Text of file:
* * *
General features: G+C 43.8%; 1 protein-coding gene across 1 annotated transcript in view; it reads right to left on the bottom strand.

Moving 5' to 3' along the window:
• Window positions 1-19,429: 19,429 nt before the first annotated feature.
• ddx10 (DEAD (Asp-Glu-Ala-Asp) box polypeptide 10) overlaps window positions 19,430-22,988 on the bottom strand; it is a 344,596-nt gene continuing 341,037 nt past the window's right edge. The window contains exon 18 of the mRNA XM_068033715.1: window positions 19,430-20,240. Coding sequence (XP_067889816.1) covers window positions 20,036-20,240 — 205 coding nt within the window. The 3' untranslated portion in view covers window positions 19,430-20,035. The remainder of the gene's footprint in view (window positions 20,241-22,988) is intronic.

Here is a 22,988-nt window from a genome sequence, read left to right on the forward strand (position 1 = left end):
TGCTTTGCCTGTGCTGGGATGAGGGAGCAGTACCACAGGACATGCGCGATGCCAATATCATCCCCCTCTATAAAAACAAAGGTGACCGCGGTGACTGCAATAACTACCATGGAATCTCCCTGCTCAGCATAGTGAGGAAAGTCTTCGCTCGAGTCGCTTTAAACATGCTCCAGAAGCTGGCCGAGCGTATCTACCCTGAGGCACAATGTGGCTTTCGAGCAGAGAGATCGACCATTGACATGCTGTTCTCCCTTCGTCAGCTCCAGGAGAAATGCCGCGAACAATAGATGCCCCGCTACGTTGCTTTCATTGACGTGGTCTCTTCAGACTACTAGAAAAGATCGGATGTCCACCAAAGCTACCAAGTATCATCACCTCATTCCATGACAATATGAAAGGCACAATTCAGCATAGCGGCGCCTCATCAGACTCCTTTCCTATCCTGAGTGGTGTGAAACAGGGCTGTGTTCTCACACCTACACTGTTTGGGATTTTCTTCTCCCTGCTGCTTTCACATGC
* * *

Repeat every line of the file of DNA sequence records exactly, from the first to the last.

General features: G+C 43.8%; 1 protein-coding gene across 1 annotated transcript in view; it reads right to left on the bottom strand.

Moving 5' to 3' along the window:
• Window positions 1-19,429: 19,429 nt before the first annotated feature.
• ddx10 (DEAD (Asp-Glu-Ala-Asp) box polypeptide 10) overlaps window positions 19,430-22,988 on the bottom strand; it is a 344,596-nt gene continuing 341,037 nt past the window's right edge. The window contains exon 18 of the mRNA XM_068033715.1: window positions 19,430-20,240. Coding sequence (XP_067889816.1) covers window positions 20,036-20,240 — 205 coding nt within the window. The 3' untranslated portion in view covers window positions 19,430-20,035. The remainder of the gene's footprint in view (window positions 20,241-22,988) is intronic.

Here is a 22,988-nt window from a genome sequence, read left to right on the forward strand (position 1 = left end):
TGCTTTGCCTGTGCTGGGATGAGGGAGCAGTACCACAGGACATGCGCGATGCCAATATCATCCCCCTCTATAAAAACAAAGGTGACCGCGGTGACTGCAATAACTACCATGGAATCTCCCTGCTCAGCATAGTGAGGAAAGTCTTCGCTCGAGTCGCTTTAAACATGCTCCAGAAGCTGGCCGAGCGTATCTACCCTGAGGCACAATGTGGCTTTCGAGCAGAGAGATCGACCATTGACATGCTGTTCTCCCTTCGTCAGCTCCAGGAGAAATGCCGCGAACAATAGATGCCCCGCTACGTTGCTTTCATTGACGTGGTCTCTTCAGACTACTAGAAAAGATCGGATGTCCACCAAAGCTACCAAGTATCATCACCTCATTCCATGACAATATGAAAGGCACAATTCAGCATAGCGGCGCCTCATCAGACTCCTTTCCTATCCTGAGTGGTGTGAAACAGGGCTGTGTTCTCACACCTACACTGTTTGGGATTTTCTTCTCCCTGCTGCTTTCACATGC